Another of the partnerships seeking to bag offshore wind farm rights in Scottish waters has joined the throng pledging gifts in the run-up to Christmas.
SSE Renewables, Japanese conglomerate Marubeni Corporation and Danish fund management company Copenhagen Infrastructure Partners (CIP) say their ScotWind leasing round partnership may lead to a £10 million education, research and community benefit fund.
Their offer to back projects promoting advances in Scottish research, education and community wellbeing is contingent on the partnership’s ScotWind bids succeeding.
This funding programme will be able to advance the development of key skills for our industry.”
Paul Cooley, SSE Renewables.
SSE Renewables and its partners say the fund would be used to support research into “enabling initiatives” to aid consenting processes and “help unlock the potential of Scotland’s offshore wind sector”.
It would also be used to promote science, technology, engineering and mathematics (Stem) learning and apprenticeships to “help inspire and train the skilled people needed to deliver projects,” they say.
In addition, it would directly support social, wellbeing and environmental projects that benefit local communities.
£100m supply chain pot
The new fund is in addition to the £100m pot announced by the partnership in September to directly invest in companies in the Scottish supply chain should its ScotWind bids succeed.
The proposed supply chain fund is aimed at supporting new entrants to the sector and allowing those already established to upscale their facilities to increase their competitiveness.
SSE Renewables and our partners are willing to put our money where our mouth is.”
Paul Cooley, director of capital projects, SSE Renewables, said the proposed new fund shows “SSE Renewables and our partners are willing to put our money where our mouth is to provide an important boost to Scotland’s education, research and community benefit from the country’s next generation of offshore wind farms.”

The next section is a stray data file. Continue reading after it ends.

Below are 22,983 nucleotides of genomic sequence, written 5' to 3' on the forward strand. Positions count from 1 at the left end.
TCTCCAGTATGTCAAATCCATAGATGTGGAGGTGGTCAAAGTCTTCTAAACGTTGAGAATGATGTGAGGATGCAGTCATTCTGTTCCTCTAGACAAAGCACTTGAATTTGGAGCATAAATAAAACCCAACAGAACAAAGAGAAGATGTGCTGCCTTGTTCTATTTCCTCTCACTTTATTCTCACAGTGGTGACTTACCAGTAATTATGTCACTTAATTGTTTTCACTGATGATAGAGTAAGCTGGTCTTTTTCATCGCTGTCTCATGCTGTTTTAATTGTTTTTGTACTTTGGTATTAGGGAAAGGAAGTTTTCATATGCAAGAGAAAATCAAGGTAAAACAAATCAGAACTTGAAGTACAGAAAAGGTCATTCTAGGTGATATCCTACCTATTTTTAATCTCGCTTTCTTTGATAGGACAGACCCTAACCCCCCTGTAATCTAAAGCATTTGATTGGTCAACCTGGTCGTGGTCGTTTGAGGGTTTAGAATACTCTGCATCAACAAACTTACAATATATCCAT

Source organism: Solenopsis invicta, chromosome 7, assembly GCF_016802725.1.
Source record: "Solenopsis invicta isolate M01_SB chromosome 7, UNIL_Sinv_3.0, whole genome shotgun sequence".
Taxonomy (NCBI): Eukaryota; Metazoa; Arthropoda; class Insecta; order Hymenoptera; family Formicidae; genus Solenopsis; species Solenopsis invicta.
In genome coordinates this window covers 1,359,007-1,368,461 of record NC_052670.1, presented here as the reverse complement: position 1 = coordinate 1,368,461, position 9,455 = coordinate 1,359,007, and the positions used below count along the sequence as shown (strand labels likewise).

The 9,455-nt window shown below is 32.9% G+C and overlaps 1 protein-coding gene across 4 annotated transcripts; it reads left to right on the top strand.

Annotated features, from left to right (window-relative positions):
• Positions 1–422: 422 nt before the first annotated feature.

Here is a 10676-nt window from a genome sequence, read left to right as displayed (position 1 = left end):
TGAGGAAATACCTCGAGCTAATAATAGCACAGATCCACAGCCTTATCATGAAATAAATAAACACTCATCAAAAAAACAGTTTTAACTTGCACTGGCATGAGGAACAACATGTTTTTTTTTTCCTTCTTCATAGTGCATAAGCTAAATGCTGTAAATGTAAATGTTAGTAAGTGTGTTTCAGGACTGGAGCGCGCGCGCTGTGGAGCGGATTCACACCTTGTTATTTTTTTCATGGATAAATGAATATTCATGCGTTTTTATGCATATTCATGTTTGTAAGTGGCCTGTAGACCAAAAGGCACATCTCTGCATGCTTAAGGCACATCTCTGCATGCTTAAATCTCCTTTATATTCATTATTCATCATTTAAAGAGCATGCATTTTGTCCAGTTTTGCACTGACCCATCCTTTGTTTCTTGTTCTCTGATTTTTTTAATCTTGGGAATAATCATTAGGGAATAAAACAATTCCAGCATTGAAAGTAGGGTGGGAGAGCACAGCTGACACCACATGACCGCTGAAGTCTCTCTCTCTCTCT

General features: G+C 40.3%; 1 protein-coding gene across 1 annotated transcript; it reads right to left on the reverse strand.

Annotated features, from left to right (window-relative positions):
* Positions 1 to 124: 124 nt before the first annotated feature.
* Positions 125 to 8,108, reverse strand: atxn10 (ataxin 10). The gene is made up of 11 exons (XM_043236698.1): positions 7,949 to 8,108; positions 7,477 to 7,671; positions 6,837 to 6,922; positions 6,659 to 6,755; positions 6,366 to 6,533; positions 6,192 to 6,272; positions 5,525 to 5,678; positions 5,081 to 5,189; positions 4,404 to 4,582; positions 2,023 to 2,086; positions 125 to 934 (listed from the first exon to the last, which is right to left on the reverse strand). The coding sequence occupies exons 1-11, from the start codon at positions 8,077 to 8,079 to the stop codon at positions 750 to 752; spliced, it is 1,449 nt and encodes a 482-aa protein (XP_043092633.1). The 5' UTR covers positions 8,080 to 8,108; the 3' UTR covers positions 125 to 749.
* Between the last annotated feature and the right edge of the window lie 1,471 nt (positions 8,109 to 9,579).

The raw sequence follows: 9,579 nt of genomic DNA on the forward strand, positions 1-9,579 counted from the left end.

He added: “This funding programme will be able to advance the development of key skills for our industry by promoting Stem careers in schools and supporting apprenticeship programmes, support research to help Scotland’s renewable ambitions thrive, and provide much-needed funding to help improve the welfare of communities.
“We will draw on our local knowledge allied to our global experience to ensure this funding can deliver optimum value for all stakeholders.
“This includes building on our existing memorandum of understanding with the University of the Highlands and Islands to work with them to develop skills, employability and research activity that will deliver meaningful and long-lasting benefits to Scotland.”
Hisafumi Manabe, president and chief executive, Marubeni Offshore Wind Development Corporation, said: “Our industry has always shown incredible resilience in overcoming any barriers to the development of technology and deployment of capacity.
“Research has played an important role and that is why part of this fund will be used to work with experts to develop research in key areas such as ornithology to not only assist project development but to also help government with consenting processes.”
CIP partner Michael Hannibal said: “It is important we recognise that we will become part of the communities that are close to the onshore and offshore infrastructure for our projects.
“Part of this £10m fund will be to support community initiatives and enhance their social wellbeing and sustainability.”
According to Scottish Renewables’ parent, Perth-based energy group SSE, further details about the deployment and management of the new fund will be announced at a later date – if the partnership is successful in the Crown Estate Scotland (CES) ScotWind auction.
Earlier this week energy giant BP said plans to build four new ships to support offshore wind farms could deliver an economic boost to Scotland by supporting about 500 jobs.
But the announcement came with a warning that BP may look elsewhere for somewhere to build vessels to support its offshore wind projects in the Irish Sea if it fails in its ScotWind bid – made jointly with German company EnBW – for a 2.9-gigawatt wind farm in the North Sea.
BP and EnBW have pledged a potential £10 billion investment package to make Scotland a global leader in offshore wind and accelerate the country’s energy transition.
CES aims to make initial offers to successful applicants to its ScotWind bidding auction in January.